European authors speak on moving to America
Published: Friday, October 4, 2013
Updated: Friday, October 4, 2013 08:10
The Center for Humanities at Tufts (CHAT) yesterday hosted its first installment of “European Writers on the Move,” a lecture series exploring the different barriers that exist for foreign writers in the United States.
Yesterday’s lecture, titled “Shopping for a Better Country,” featured authors Josip Novakovich and Lara Vapnyar, who shared their work and participated in a question-and-answer session with the audience.
Jonathon Wilson, director of CHAT, kicked off the event by explaining the purpose of the series.
“It is good to hear from people who speak a different language, because we realize they write better than we do,” Wilson said.
Novakovich was born in Croatia and studied medicine in Serbia before moving to America and beginning his career as a writer. He wrote the novel “April Fool’s Day” in 2004, as well as three short story collections — “Yolk” (1995), “Salvation and Other Disasters” (1998) and “Infidelities: Stories of War and Lust” (2005). Novakovich is also known for his collections of narrative essays, including his most recent work “Shopping for a Better Country.”
The author was a finalist for the prestigious Man Booker International Prize in 2013, and he has received a Whiting Writers’ Award and the John Simon Guggenheim Memorial Fellowship.
At the talk, Novakovich read several of his works, including his short story “Soccer Game,” depicting an unruly soccer match during which a crowd becomes incensed when a player misses a penalty shot. Spectators pour from the stands and onto the field to deliver the player his fate: getting thrown into a cage with two grizzly bears.
Novakovich’s writing, which resembles stories told around the campfire, is described as a conversation.
“I like to play with absurdities,” he said.
Upon the author’s arrival in the United States, he found himself astonished by American culture.
“When I came here, I didn’t realize I could be anything I wanted,” he said.
Novakovich believes that translations of his work into other languages do not do the writing justice.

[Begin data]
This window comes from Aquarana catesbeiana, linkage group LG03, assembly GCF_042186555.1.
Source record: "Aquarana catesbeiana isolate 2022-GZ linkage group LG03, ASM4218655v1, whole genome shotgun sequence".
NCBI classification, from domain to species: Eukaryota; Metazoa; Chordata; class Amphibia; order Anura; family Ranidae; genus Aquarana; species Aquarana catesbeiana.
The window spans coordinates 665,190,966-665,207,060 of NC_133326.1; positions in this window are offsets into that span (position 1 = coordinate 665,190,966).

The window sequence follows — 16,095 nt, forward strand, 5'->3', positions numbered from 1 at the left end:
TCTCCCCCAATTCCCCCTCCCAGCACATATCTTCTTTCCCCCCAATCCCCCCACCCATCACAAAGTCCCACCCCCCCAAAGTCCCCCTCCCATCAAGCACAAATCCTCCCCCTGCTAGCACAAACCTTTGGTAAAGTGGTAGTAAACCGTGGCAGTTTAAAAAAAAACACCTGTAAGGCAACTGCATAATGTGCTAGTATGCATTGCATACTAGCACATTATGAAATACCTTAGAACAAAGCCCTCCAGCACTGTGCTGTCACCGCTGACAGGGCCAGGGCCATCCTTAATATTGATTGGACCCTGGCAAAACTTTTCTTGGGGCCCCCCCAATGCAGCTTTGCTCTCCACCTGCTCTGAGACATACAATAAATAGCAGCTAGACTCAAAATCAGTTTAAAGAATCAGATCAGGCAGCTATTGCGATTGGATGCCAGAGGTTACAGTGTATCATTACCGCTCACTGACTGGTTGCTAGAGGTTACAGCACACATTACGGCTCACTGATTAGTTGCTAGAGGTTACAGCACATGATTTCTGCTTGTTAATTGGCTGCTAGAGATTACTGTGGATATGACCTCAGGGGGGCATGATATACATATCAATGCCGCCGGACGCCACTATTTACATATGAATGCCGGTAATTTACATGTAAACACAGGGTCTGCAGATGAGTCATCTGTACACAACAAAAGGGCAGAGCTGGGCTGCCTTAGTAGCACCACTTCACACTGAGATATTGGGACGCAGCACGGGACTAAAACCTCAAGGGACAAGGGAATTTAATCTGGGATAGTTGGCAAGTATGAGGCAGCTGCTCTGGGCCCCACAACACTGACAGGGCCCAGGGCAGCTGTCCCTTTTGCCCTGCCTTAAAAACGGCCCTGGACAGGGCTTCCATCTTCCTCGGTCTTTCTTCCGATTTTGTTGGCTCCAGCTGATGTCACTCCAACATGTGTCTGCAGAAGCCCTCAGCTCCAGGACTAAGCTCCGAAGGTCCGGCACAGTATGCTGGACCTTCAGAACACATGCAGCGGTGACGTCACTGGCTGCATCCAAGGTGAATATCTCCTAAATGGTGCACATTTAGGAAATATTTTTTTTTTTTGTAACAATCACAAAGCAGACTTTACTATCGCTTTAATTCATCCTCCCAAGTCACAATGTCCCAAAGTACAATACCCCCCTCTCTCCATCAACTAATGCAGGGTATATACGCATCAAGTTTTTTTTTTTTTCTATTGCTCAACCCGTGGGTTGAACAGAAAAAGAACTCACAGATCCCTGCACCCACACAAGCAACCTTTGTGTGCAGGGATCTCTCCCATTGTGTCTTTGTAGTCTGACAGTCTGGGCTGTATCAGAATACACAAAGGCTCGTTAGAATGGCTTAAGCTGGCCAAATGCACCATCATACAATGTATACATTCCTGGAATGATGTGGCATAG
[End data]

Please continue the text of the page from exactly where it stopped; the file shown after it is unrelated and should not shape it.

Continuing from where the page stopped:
“I live in English, I write in English ... it’s a matter of geography,” he said.
The event continued with remarks from Vapnyar, a Russian-born author of several critically acclaimed works. Her writing has been featured in magazines like The New Yorker and Harper’s Magazine.
Vapnyer’s novels include “Memories of a Muse” (2006) and “The Scent of Pine,” set for publication next January. She has also written two-short story collections, “Broccoli and Other Tales of Food and Love” (2008) and “There are Jews in My House” (2004).
Although Vapnyar majored in Russian literature in college, she said she has never written any short stories or novels in Russian. She highlighted the importance of trial and error in the writing process.
“In Russian, I would be a perfectionist,” she said. “In English, I allow myself to make mistakes because I don’t realize I am making them.”
Vapnyar then gave a reading of her short story “Fisher vs. Spassky,” in which the main character concludes that the promise of a better life cannot replace the intimacy of home.
The writer connected the character’s revelation to her own, as Vapnyar said she experienced a feeling of lost identity when she first arrived in America. Young and without any knowledge of the English language, she longed for her native country.
As she gained a better grasp of the language, however, Vapnyar found solace and identity in writing.
“Writing was a way for me to feel at home in a new place,” she said.